A Call(ing) for Cooperative Leadership, Part I
It’s summer, which in my Boston-area ward means that on any given Sunday about a third of the ward is on vacation. The handful of families who were moving out have already left, and their replacements are trickling in. We don’t know yet how many new families we’ll have by September, but I’m betting on at least two young couples showing up unannounced over Labor Day weekend (hey, it’s a big college town). It’s an exciting time, the only period of transition we really get in my super-stable, super-active, super-smart congregation, and I’m relishing it.
I’m also scheming, because I’m in the Relief Society presidency and we just lost a teacher.
A month ago we were having a presidency meeting around my dining room table (which also serves as my desk, the table where I lay out quilts, my children’s repository for all things needing to be mended, and the general mail inbox), and we had a collective spiritual experience. We’d been tossing out names for a replacement teacher, and none of them felt right. Then I mentioned a name. One by one the other women said, “Yeah. Yeah. She’d be great.” We all looked at each other. This was the best we’d ever felt about a calling. The president said, “I’ll call the bishop tonight. This is perfect.”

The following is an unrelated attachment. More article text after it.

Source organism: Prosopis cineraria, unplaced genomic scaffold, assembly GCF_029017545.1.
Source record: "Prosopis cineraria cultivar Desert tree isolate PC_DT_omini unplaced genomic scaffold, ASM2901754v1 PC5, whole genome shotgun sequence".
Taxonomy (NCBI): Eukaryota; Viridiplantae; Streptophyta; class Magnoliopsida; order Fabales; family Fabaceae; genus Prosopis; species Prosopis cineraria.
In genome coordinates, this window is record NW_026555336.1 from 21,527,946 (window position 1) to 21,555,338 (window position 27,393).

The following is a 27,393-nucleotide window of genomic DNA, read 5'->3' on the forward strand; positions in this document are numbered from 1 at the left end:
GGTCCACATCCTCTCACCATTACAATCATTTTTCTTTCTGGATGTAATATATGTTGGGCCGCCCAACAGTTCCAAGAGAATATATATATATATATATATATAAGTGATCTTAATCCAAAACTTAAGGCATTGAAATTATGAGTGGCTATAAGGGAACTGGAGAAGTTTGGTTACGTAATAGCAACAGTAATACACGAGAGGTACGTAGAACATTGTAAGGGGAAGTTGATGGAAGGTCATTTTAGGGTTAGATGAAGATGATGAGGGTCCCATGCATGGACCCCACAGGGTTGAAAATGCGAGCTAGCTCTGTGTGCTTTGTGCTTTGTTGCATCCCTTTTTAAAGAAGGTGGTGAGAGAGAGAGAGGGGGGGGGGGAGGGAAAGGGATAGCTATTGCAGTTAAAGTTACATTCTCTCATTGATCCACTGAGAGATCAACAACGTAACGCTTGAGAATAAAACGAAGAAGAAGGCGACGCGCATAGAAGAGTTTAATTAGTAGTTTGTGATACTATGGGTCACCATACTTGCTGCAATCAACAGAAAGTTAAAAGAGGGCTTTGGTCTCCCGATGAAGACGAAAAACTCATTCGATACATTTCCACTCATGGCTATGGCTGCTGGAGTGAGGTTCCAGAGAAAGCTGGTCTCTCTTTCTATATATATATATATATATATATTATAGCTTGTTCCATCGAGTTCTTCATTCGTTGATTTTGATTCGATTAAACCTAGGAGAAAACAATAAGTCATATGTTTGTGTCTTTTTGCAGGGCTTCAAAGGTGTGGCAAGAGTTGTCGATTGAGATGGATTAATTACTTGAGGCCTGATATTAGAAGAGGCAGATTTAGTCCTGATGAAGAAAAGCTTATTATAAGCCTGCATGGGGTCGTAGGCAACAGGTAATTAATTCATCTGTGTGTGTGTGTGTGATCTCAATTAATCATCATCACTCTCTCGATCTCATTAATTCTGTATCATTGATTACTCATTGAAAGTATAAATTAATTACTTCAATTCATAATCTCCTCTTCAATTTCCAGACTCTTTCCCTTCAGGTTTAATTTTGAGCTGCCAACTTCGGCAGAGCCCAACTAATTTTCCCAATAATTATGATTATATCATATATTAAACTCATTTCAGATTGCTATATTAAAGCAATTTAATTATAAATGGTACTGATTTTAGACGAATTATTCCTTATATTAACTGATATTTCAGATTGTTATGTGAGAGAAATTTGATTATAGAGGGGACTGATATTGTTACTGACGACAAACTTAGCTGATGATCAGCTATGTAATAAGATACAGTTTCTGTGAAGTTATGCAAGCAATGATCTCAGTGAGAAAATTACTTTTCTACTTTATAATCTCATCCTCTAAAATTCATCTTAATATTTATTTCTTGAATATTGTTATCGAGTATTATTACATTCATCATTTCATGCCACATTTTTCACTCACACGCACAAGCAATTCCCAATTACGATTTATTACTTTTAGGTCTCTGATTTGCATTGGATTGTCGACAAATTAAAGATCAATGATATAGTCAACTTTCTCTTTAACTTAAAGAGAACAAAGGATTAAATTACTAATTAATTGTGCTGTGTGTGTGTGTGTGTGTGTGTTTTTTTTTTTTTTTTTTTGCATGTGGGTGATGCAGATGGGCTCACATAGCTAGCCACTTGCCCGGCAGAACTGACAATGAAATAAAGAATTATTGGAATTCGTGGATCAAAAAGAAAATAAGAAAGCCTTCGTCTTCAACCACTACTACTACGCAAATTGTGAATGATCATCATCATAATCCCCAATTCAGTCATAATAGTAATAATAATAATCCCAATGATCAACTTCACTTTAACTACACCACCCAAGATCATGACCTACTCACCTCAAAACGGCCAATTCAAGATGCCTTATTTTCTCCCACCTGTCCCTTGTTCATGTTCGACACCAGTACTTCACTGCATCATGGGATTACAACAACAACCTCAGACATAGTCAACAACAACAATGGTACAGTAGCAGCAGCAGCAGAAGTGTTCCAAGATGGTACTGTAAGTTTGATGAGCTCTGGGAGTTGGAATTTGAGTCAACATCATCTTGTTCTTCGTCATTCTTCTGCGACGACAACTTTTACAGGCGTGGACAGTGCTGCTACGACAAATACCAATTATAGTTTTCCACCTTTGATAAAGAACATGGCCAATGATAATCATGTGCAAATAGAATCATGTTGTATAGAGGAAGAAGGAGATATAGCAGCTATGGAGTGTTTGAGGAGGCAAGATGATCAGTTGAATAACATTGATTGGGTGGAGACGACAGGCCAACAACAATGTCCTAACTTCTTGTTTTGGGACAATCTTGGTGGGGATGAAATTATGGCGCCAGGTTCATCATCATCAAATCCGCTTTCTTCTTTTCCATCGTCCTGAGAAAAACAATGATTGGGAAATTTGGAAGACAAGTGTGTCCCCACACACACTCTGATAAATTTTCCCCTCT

The answer was no. (Feel free to add an “of course” here if you deem it appropriate.) We eventually asked for someone else who’s going to be just as awesome, and the bishop said fine, and he’ll get around to extending the call when he’s back from vacation and things have settled down somewhat. But the thing is, I’ve been stewing about it.